- Explore more great deals on thousands of titles in our Deals in Books store.
*Starred Review* Skeptics such as Richard Dawkins and Daniel Dennett have just lost their monopoly on the topic of religious evolution. Only a believer, Stark asserts, can fathom the origins and subsequent unfolding of the world's great faiths. In this wide-ranging investigation, Stark detects sacred realitynot pious deceptionat the heart of transcendent beliefs shared by Aborigines and Anglicans. In their myths of the high gods, Stark contends, early tribal peoples glimpsed divine truths obscured in later civilizations when pharaohs and emperors lent government support to temple priesthoods more interested in maintaining a comfortable lifestyle than in serving God. The eventual emergence of a religious marketplace in ancient Rome opened a wide range of metaphysical options. Yet in a culture of religious pluralism, the insistent claims of tightly knit communities of Jews and Christians appeared threatening to Roman leaders, who defended the status quo by persecuting adherents to these unsettlingly intense faiths. Yet it is in these revelatory faithsand not the meditative religions of Eastern Asiathat Stark discerns the fullest manifestation of God. Some readers will resist Stark's comparative judgments; others will dispute his religious interpretation of modern science. But serious students of religion will recognize this as an essential sourcebook. Christensen, Bryce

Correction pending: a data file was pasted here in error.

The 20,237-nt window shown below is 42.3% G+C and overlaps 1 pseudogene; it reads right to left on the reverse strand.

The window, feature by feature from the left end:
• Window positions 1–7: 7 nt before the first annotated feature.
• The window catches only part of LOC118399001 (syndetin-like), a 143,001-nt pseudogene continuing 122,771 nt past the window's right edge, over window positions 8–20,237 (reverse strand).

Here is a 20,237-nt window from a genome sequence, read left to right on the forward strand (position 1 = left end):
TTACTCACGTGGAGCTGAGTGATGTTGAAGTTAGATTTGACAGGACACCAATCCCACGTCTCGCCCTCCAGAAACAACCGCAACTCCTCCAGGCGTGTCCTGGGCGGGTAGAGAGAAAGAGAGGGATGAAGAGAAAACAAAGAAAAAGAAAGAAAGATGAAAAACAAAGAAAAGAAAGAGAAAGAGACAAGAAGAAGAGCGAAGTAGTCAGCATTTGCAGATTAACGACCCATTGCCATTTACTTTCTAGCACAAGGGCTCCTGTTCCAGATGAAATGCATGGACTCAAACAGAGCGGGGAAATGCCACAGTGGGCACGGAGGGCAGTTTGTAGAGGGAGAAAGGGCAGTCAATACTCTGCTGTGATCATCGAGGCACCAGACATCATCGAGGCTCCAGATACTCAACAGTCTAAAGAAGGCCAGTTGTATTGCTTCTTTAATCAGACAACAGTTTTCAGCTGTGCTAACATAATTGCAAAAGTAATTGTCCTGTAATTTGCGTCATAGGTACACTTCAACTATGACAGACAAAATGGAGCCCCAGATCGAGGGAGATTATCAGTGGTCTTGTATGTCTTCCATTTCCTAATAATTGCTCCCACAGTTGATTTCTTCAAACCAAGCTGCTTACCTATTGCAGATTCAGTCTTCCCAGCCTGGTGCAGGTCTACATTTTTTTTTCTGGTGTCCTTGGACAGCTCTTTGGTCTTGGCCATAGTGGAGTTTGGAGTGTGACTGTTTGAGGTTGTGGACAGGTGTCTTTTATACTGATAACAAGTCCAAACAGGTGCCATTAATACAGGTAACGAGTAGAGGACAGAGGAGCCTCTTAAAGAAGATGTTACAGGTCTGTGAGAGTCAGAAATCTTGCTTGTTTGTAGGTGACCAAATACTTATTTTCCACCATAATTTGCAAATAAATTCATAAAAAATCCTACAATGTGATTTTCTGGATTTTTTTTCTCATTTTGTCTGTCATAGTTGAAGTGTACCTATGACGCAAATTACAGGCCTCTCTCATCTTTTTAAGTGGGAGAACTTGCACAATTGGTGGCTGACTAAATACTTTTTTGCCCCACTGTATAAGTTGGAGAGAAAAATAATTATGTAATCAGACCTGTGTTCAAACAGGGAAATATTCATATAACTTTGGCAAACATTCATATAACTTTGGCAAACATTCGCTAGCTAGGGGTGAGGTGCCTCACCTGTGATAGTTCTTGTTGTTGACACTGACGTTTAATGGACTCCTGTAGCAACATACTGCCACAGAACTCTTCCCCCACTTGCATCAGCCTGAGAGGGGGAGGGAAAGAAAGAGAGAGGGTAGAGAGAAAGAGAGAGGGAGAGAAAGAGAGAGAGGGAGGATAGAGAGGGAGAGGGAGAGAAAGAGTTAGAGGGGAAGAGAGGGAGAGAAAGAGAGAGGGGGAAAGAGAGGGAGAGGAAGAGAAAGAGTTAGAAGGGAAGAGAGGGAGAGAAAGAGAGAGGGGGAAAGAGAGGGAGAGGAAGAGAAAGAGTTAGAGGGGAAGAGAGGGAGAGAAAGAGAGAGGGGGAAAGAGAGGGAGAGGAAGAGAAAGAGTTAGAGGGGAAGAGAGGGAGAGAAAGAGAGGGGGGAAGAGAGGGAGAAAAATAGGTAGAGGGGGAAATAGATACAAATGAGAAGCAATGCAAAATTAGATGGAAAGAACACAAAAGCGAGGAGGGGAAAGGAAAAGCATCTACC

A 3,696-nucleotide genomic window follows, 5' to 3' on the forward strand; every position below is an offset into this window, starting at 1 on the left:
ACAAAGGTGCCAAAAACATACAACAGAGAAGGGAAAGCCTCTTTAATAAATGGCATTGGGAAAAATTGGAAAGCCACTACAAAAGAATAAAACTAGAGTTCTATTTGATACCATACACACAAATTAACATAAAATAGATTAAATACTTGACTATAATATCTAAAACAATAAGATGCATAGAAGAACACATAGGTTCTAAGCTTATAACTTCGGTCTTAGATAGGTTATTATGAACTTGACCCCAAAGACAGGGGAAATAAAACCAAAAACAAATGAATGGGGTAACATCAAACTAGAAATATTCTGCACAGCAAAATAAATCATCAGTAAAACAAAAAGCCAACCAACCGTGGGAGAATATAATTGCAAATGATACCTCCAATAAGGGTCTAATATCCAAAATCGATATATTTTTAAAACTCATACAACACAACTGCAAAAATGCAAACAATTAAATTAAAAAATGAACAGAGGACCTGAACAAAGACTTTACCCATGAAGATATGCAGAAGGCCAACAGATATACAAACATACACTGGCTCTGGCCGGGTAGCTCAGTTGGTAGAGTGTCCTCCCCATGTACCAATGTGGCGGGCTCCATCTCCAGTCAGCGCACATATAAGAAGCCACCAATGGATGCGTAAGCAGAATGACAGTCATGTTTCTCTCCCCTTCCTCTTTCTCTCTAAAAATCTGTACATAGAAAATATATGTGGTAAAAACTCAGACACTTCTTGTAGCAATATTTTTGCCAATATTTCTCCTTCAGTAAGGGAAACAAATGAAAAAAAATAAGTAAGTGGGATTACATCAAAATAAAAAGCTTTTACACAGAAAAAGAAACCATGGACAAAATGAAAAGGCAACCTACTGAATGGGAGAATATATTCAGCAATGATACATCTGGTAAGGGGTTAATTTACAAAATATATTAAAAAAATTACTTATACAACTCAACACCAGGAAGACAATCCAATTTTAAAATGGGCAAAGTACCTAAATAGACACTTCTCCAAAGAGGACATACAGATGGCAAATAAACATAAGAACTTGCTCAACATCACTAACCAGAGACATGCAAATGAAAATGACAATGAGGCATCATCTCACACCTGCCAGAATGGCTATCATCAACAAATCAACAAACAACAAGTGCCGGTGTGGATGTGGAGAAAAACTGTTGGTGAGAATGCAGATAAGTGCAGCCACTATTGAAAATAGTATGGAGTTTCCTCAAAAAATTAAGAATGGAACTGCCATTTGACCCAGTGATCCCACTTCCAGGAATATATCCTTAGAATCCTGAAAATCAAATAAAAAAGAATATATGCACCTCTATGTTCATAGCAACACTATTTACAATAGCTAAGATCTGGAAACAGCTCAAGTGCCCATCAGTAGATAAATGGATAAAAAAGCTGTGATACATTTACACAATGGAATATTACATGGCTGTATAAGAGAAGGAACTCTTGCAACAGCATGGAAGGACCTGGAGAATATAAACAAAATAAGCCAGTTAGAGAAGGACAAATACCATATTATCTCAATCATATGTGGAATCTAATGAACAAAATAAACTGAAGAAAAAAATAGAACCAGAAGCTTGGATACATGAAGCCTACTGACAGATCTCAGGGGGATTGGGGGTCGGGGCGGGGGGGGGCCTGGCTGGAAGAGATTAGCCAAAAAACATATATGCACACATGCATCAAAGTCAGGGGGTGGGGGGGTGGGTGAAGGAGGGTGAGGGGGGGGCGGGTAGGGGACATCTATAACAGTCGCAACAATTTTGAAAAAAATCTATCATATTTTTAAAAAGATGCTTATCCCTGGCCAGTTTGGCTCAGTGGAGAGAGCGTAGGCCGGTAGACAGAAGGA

Stark’s retelling of the origins of the world’s great religions is fascinating and excellent. (Newsweek )
“[A] wide-ranging investigation...serious students of religion will recognize this as an essential sourcebook.” (Booklist )
This book is a worthwhile read for anyone who has a desire to explore the possibility and probability that God exists and has revealed himself.
Dr. Read more
This was a pretty good book but nothing out of the ordinary for Christian apologists. As a history of religion it is definitely slanted, and heavily, toward the Christian view of... Read morePublished 16 months ago by David S. Wellhauser
This impeccably researched work will challenge your beliefs, whatever they are. Stark does a fine job of laying out the tenants of the major religions in an objective and thorough... Read morePublished 20 months ago by R.C. Kuhlman
I greatly enjoyed this book. Stark gives a very readable and interesting review of the origins of the great religions. Read morePublished 23 months ago by D. Krupp
Oh...I found him. At first glance you may think this is a Where's Waldo? about God book. It's not, sorry; spoiler.Published on May 29, 2013 by Melodramatic
Nice overview on religious history told in a fair manner, though there was nothing really new for this skeptical reviewer/reader. Read morePublished on March 8, 2013 by Hans Castorp
If you like text books this is for you. Not an easy read. Very mundane and dry. Oh yeah, and I don't believe in god.Published on February 6, 2013 by 512
Rodney Stark's dual trademarks of thoroughgoing feistiness and incisive historical analysis are on full display in "Discovering God. Read morePublished on January 1, 2012 by B.R. Gilded
This sociologist of religion favors "divine accommodation" as his model: "God's revelations are always limited to the current capacity of humans to comprehend"--sometimes "baby... Read morePublished on December 13, 2011 by John L Murphy